One to the Muslims, the Christians living under Israeli rule to watch their step, to know that they are only tolerated on sufferance. Don’t get too big for your boots, or in the words of the American civil rights movement – get to the back of the bus. Or in the image of that Rembrandt painting – I’m not laying my right hand on you. You are not the favourite.


And the other message is being sent to those, within, Israel who might be balancing up their obligations to Israeli Arabs and Palestinians living under Israeli rule – ‘don’t care so much’ it says. Don’t side with those who will fight for the democratic rights of every person who lives in Israel. They are not important – lo choshuv – in the Charedi idiom. Their desires, rights and dreams are not your concern.


Even the President of the State of Israel – and Hazak Hazak President Rivlin – is alarmed.

Rivlin’s point is that no-one doubts that Israel is a Jewish state.

“It is a Jewish state because the majority of the population is Jewish, because the dominant language spoken is Hebrew, because most of the books published here are Hebrew books, and most of the songs sung here are Hebrew songs … But most important, because of the Law of Return which enables any Jew, anywhere in the world, seeking refuge or desiring to live in Israel, to come here and become a citizen of the country.”[2]

Of course Israel is a Jewish state.

So therefore, what should such a state do about its minorities, always assuming that such a state makes the claim to care for all of its inhabitants regardless of religion, regardless of race?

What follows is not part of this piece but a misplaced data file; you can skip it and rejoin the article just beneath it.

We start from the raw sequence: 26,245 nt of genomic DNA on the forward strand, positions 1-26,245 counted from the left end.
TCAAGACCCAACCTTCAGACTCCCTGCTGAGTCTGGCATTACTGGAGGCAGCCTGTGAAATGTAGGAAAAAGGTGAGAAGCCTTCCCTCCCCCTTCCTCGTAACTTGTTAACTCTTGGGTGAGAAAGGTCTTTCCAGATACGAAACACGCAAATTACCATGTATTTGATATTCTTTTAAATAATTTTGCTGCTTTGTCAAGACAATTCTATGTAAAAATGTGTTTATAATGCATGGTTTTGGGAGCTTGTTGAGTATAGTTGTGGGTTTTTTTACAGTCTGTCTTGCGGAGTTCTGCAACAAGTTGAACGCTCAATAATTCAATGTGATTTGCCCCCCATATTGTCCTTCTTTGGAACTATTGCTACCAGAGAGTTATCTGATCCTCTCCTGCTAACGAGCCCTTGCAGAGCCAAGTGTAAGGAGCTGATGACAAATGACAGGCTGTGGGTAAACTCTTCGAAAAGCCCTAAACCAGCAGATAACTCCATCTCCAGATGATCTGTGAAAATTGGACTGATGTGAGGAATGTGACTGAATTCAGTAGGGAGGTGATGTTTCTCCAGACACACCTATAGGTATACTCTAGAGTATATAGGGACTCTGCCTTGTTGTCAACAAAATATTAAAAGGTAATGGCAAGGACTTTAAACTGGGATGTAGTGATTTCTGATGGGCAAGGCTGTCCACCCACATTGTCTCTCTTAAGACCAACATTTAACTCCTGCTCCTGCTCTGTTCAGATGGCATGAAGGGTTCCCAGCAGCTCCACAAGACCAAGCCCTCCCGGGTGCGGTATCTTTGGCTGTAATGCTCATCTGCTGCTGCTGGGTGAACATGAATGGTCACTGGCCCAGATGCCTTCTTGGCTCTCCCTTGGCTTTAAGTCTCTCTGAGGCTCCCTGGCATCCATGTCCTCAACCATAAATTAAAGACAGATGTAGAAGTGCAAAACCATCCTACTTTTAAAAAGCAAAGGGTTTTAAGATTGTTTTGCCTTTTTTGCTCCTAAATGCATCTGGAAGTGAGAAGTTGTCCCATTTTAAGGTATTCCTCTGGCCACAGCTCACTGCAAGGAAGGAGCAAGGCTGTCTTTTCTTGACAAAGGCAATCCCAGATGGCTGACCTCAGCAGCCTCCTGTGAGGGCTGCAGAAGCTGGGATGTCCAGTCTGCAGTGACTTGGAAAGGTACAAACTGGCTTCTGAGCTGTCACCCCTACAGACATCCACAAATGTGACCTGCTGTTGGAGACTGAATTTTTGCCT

Rivlin’s point is that , and I quote , ‘the most important item on the nation’s agenda should be the integration [of Isarel’s non-Jewish minorities] into the fabric of Israeli society and their participation in the Israeli economy. Giving them the feeling of being at home, of being equal citizens.”


The unloved wife knows she is unloved.

The unloved sons know they are unloved.

The unloved grandson knows he is unloved.

Don’t rub it in.

Don’t go round lording your democratic power over a minority in their face.

It’s not, or not just, that doing so puts in danger your claim to being a democracy.

It’s not, or not just, that doing so opens you up to accusations of following such appalling political situations as those of apartheid South Africa, or even – God help us – Nazi Germany

It’s that rubbing in the favouritism is cruel, its pernicious, its counter-productive, its stupid.

It breeds an intergenerational discomfort that we know, as Jews, we know.


The Torah has it right.

The emphasis, when it comes to minorities, and let us not forget that in a society ruled by majority a minority is always going to be on the back foot,  has to be the warning now to offend the minority, not to oppress the minority, never to forget your own experience of being a minority.

Again and again the Torah bangs away on this stuff because of two reasons – the majority forget so quickly the experience of being unloved and unpowerful.

And because the minority, the unloved, is always so fragile.

Like Menashe in that painting, he knows exactly how he is seen and how he is to be cherished.

It’s pernicious.

It’s unethical,

It’s forbidden.

It’s wrong.

And if it doesn’t stop now, it will just unfold into the next generation and the next and the next.


Two things.

We need to be bold, in this country. I know we aren’t living there, but this is our story, this claim is being made in our names also. We need to make the case to our Israeli friends – and I recommend letting the Ambassador know your feelings.

And we should also take this message to heart in our own lives, in our own relationships with our own sense of who we love most and who we love least.

Play down the favouritism that may be in your heart, seek out opportunities to downplay and be balanced in treatment of all.

Because favouritism

Is pernicious.


forbidden and wrong.

And if it doesn’t stop now, it will just unfold into the next generation and the next and the next.

Shabbat shalom,